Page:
His art reiterates the overarching theme of found objects because “it’s what the laymen had around them to repurpose and revitalize … and that’s the soul of art.”
Artistic subjects come to Tate in memories, by coincidence, in dreams and through his senses. Over a decade ago, Tate’s eyeglasses broke in their case over a decade ago and created a “bizarre environment” within the case. When Tate spotted this, inspiration struck. “It was like improvisation. I had the material. I had this texture in my hand. I just started building.” He went on to produce hundreds of whimsical dioramas in eyeglass cases.
Duncan ensures that her pieces have a common theme stringing them together by focusing on old, abandoned spaces. “I really like dark, macabre themes. I like abandoned spaces. Liminal spaces. Feelings of nostalgia,” she said.
Duncan heavily incorporates natural elements into these abandoned spaces; vines crawl into broken windows and grime covers brick walls in her creations. According to Duncan, “You can imagine how this fictional space would have worn away throughout natural time. You can kind of manipulate a timeline and manipulate an environment to fit your own mood.”
While Duncan physically manipulates these elements with her art, Tate opts for a more abstract method of environment manipulation. Currently, Tate is in the process of creating mini sculptures from piano parts.
According to Tate, “I’m not just using the keys. Also the more obscure parts of a piano like tune pins or hammers.”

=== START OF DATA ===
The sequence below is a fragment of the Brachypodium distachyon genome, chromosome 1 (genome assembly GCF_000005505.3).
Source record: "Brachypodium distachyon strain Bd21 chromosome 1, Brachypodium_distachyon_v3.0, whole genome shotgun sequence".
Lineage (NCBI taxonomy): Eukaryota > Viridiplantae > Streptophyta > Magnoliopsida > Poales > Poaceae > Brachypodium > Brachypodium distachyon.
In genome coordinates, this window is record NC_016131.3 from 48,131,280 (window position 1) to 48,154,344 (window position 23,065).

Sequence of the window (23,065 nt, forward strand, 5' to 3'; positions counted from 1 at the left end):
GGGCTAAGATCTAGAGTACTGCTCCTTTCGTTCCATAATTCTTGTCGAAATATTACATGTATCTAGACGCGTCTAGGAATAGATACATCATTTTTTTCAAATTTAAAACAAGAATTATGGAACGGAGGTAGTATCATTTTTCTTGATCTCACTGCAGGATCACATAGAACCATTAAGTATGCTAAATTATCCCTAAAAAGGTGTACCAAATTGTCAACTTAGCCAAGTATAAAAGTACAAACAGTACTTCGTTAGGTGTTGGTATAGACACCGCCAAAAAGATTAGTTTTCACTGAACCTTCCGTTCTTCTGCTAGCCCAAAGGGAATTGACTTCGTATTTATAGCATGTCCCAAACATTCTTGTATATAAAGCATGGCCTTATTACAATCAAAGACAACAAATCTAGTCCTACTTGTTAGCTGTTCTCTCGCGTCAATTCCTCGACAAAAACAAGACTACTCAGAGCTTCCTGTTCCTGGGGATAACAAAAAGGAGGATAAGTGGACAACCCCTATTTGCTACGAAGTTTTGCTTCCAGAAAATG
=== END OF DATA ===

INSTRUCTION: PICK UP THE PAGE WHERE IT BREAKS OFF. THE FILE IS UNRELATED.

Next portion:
Tate enjoys incorporating different mediums and experimenting with new ideas; he intentionally chose piano parts as the primary material for this project because it connects to his passion for music. When spectators see the piece, “they inherently understand that it originated from someone with a musical background,” according to the dioramist.
Duncan has similarly been drawn to multimedia projects, highlighting how they allow her to “control the entire narrative” formed with her art.
The versatile, limitless nature of building miniature models provides her with endless opportunities to play around with different materials and mediums. By combining acrylic paint, baking soda and coffee grounds, she produces multiple shades of her own dirt. Duncan then employs the dirt as a through line between projects to make her portfolio’s work tonally similar.
Though Duncan doubts the details of her finished projects at times, one of the most satisfying aspects of creating her miniatures involves photography.
“I really enjoy photographing them,” according to Duncan. “That’s the final step where you get to see it in a different perspective. When you just see the cropped photo and it looks like you’re just looking at a normal room, I think that can be really rewarding.”
The demand for artists in Chicago is higher than ever before. Chicago has the seventh-highest employment level for painters, sculptors, and illustrators in the United States, according to the U.S. Bureau of Statistics. More publicized art like murals also contributes to Chicago’s culture; there are over 400 murals in the city, according to the Chicago Data Portal. Based on this data, the art community in Chicago will continue growing and thriving.
Despite pursuing less traditional art forms, Duncan and Tate feel incredible support from artists and art enthusiasts alike. Art lovers can step into exhibits, examine art on public buildings, purchase zines from local creatives and engage in discussions to participate in the welcoming space. The art community in Chicago simply would not be the same without each and every artist—especially miniaturists.
Header Illustration by Yù Yù Zander